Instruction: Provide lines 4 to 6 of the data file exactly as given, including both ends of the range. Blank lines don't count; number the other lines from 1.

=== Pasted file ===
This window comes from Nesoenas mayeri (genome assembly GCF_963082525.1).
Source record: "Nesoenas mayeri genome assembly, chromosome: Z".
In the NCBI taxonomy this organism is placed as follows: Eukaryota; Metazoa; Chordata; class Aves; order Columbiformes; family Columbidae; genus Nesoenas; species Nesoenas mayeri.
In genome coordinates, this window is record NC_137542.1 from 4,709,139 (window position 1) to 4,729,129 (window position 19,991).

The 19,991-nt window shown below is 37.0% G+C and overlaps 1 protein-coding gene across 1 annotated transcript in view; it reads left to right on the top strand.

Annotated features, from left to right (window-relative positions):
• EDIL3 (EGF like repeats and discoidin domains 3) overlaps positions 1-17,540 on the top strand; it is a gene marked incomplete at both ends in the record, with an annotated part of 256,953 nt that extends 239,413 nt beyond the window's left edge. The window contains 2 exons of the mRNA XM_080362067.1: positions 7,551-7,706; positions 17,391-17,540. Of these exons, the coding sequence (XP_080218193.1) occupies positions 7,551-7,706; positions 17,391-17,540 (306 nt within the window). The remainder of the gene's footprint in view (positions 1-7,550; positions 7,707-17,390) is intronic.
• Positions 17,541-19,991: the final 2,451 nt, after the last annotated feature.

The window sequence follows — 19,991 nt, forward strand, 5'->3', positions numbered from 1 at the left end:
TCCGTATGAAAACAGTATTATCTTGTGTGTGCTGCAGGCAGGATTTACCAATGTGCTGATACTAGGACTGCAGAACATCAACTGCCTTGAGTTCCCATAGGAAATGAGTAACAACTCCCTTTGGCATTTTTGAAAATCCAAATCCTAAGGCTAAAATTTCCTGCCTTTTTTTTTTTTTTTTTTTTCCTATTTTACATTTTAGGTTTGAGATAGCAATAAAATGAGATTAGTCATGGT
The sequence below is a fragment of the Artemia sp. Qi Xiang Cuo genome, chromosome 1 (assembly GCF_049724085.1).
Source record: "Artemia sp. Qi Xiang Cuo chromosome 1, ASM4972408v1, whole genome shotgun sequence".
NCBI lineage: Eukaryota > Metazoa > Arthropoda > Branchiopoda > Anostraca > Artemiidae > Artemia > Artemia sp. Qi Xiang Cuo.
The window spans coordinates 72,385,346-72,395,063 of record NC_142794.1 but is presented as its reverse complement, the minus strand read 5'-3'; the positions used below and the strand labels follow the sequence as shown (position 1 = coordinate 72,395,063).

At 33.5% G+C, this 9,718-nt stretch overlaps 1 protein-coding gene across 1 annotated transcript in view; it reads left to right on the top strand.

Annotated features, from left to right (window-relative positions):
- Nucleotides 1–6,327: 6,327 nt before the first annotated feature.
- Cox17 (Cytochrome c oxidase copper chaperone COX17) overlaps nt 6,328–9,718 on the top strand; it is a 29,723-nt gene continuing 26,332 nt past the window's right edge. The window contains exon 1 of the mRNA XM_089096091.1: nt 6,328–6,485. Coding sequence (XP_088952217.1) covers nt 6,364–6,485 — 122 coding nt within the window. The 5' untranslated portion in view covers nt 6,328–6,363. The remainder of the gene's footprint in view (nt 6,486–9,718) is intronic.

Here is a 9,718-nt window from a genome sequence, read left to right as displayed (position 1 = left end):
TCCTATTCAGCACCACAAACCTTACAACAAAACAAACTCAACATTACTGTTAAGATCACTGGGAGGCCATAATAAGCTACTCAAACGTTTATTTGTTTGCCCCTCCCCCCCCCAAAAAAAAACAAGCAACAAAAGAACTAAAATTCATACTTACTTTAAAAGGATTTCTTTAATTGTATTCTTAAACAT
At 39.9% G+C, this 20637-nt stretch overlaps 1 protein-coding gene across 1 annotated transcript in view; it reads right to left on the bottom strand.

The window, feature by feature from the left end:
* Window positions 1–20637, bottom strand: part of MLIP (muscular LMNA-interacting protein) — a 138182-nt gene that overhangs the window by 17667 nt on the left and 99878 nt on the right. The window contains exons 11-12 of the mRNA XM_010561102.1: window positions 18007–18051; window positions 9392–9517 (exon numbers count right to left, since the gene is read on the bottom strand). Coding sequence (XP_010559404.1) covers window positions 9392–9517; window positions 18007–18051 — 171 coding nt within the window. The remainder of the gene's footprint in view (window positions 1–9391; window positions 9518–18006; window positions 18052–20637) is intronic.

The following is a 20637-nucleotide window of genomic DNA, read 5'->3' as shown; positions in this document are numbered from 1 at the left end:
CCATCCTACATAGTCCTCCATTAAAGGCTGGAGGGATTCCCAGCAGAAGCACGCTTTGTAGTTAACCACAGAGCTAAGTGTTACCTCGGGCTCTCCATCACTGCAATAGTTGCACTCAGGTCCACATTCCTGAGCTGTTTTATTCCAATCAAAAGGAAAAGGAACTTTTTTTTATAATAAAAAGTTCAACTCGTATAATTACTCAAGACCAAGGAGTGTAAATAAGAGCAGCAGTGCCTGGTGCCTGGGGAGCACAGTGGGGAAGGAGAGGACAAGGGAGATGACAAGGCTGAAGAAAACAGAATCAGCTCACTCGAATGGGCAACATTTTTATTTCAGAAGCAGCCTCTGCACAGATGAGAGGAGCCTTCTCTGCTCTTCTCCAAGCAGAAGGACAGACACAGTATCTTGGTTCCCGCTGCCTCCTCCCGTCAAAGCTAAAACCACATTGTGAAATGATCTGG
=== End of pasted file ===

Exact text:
In genome coordinates, this window is record NC_137542.1 from 4,709,139 (window position 1) to 4,729,129 (window position 19,991).

The 19,991-nt window shown below is 37.0% G+C and overlaps 1 protein-coding gene across 1 annotated transcript in view; it reads left to right on the top strand.

Annotated features, from left to right (window-relative positions):